14 September 2020


International Cases

Cheryll Lewarne v. Fochem International (Pty) Ltd.

South Africa

18.09.2019

Service

Labour Court has concurrent jurisdiction with civil courts to hear and determine any matter concerning a contract of employment

The narrow issue in present appeal is whether the Gauteng Division of the High Court, Johannesburg, had the jurisdiction to determine the Appellant’s application for an order for the payment of her salary by the Respondent, Fochem International (Pty) Limited, her employer at the time. The Appellant, Ms Cheryll Lewarne, was employed by the Respondent as a Financial Manager for approximately eight years and, thereafter, as a director at a gross monthly salary of R 75000. She was also entitled to be paid a 13th cheque equal to one month’s salary annually on or before 20 December.

On December 2016, Appellant was only paid an amount of R50 000 as a 13th cheque. On 12 January 2017, her attorneys of record received a letter from the Respondent’s attorneys accusing the Appellant of several acts of impropriety ranging from company credit card abuse, unauthorised trade in and purchase of a motor vehicle at company expense, unlawful employment of her son, unauthorised increase of her salary, failure to comply with a company directive and incapacity resulting from constant ill-health. The letter also placed the Appellant on suspension with immediate effect.

The Appellant launched an application in the High Court. The high court upheld the point of law, and dismissed the application with costs. The issue to be determined is whether the High Court was correct in its finding that it did not have the necessary jurisdiction to hear the application.

Section 77 of Basic Conditions of Employment Act 75 of 1997 (the BCEA) in relevant parts provides that, subject to the Constitution and the jurisdiction of the Labour Appeal Court and except where this Act provides otherwise, the Labour Court has exclusive jurisdiction in respect of all matters in terms of this Act. The Labour Court has concurrent jurisdiction with the civil courts to hear and determine any matter concerning a contract of employment, irrespective of whether any basic condition of employment constitutes a term of that contract.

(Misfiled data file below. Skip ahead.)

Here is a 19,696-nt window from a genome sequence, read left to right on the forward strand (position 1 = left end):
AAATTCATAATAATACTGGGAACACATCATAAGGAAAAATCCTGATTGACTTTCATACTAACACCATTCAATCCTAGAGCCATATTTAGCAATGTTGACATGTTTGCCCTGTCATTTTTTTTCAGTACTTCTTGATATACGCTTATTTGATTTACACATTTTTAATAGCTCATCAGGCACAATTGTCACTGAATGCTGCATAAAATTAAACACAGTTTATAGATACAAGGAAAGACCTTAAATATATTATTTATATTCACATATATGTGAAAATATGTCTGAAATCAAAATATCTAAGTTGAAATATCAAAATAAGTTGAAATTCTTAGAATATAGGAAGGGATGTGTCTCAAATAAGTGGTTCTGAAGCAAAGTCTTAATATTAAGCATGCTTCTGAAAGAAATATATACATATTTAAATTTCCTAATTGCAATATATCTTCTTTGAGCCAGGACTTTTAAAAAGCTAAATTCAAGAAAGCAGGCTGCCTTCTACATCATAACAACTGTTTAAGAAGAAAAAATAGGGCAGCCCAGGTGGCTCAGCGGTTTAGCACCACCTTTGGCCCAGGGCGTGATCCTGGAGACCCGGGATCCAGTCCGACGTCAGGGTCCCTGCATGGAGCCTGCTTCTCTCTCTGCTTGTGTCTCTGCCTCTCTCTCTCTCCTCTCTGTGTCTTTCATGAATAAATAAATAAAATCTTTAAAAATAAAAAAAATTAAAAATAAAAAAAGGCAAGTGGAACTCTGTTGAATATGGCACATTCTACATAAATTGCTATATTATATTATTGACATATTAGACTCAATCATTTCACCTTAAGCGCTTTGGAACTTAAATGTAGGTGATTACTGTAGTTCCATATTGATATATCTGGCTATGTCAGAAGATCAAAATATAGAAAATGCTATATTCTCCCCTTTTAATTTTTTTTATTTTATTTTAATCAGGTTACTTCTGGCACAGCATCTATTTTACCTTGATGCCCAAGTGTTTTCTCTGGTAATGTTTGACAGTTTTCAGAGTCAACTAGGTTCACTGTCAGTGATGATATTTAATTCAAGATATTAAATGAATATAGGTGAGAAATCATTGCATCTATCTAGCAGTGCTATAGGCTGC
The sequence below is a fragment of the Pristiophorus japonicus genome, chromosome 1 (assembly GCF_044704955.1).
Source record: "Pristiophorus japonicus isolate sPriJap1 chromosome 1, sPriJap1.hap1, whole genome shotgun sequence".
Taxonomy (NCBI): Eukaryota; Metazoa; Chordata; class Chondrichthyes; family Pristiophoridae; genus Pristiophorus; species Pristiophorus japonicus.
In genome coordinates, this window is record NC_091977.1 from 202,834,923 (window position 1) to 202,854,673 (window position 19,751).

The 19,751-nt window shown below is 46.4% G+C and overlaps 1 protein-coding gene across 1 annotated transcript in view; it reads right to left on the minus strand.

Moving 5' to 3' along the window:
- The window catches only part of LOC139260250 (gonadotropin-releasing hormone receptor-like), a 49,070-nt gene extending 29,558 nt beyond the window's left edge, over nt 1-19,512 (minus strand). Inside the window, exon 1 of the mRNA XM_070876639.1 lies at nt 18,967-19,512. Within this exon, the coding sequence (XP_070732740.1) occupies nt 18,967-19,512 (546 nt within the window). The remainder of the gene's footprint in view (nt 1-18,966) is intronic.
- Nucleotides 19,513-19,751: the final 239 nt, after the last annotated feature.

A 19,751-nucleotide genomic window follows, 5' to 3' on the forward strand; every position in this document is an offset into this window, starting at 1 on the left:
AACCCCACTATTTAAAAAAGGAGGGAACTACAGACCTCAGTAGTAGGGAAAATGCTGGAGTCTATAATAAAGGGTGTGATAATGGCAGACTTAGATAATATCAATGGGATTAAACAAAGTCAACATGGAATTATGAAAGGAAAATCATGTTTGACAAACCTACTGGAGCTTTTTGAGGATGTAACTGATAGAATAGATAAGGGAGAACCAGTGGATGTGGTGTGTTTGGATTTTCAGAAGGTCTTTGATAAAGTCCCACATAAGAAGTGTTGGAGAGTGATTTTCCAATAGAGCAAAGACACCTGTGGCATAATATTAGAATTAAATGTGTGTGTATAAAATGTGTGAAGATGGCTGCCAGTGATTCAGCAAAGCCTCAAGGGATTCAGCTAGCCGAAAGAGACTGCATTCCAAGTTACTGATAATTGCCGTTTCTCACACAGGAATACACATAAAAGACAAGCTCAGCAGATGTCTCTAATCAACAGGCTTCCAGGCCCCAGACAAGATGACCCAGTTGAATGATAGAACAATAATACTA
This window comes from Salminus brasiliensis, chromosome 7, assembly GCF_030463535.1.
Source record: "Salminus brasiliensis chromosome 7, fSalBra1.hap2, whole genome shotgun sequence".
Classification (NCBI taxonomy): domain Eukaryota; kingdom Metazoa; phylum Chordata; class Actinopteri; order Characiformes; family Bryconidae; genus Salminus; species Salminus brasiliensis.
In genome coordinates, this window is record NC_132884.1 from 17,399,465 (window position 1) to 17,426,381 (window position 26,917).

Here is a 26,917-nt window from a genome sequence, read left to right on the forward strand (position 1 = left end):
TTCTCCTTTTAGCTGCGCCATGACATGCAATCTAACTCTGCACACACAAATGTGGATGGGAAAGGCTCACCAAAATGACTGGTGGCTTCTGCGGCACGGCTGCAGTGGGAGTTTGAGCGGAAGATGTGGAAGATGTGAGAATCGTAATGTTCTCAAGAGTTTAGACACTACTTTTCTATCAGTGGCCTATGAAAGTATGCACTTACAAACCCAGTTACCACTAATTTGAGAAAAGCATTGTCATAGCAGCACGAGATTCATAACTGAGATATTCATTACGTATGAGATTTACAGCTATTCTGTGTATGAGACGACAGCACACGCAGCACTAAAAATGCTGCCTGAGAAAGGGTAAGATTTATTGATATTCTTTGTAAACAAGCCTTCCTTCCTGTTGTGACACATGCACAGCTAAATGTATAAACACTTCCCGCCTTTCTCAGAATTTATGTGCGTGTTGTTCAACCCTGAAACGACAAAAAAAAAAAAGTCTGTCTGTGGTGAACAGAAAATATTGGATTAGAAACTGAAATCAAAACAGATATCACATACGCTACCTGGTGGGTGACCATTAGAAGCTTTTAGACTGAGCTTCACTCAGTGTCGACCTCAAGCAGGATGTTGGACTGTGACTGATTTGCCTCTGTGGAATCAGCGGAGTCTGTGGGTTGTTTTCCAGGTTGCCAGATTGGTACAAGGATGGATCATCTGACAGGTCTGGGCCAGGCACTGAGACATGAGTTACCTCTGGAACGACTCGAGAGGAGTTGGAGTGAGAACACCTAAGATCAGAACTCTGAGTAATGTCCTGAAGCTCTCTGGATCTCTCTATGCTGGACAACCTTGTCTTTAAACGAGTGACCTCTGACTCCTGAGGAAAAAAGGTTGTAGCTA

When a Court’s jurisdiction is challenged, the court should base its conclusion on the applicant’s pleadings, as they contain the legal basis of the claim under which the applicant had chosen to invoke the Court’s competence. In a string of cases, the Labour Court and the Labour Appeal Court have refined the parameters of the Labour Court’s exclusive jurisdiction in terms of Section 77(1) of the BCEA and have held that, the provisions of Section 77(1) do no more than confer a residual exclusive jurisdiction on the Labour Court to deal with those matters that the BCEA requires to be dealt with by the court.

Generally in instances where the dispute relates to, is linked to, or is connected with an employment contract, Section 77(3) of the BCEA which confers concurrent jurisdiction on the civil courts and the Labour Courts applies. In the present matter, the Appellant’s action arose out of and related to the contract of employment between her and the respondent. It was for payment of money due to her in terms of her employment contract. It was this action that was before the court and on which it had to decide whether it had the necessary jurisdiction. It was thus not necessary for the court to place any reliance on the Appellant’s reference, in her founding affidavit, to the respondent’s professed reasons for withholding her remuneration, and the fact that that was in contravention of Section 34 of the BCEA. These allegations were simply a summary of relevant facts but they did not alter the essential nature of the Appellant’s action.

The High Court erred in finding that, it did not have jurisdiction, and, in the absence of an answering affidavit, attacking the merits of the application, the Appellant is entitled to succeed on the relief sought in its prayers. The Respondent’s point of law raised in terms of Rule 6(5)(d)(iii) of the Uniform Rules of the Court is dismissed. The Respondent is ordered to make payments to the applicant along with interest.

Tags : Salary Labour Court Jurisdiction

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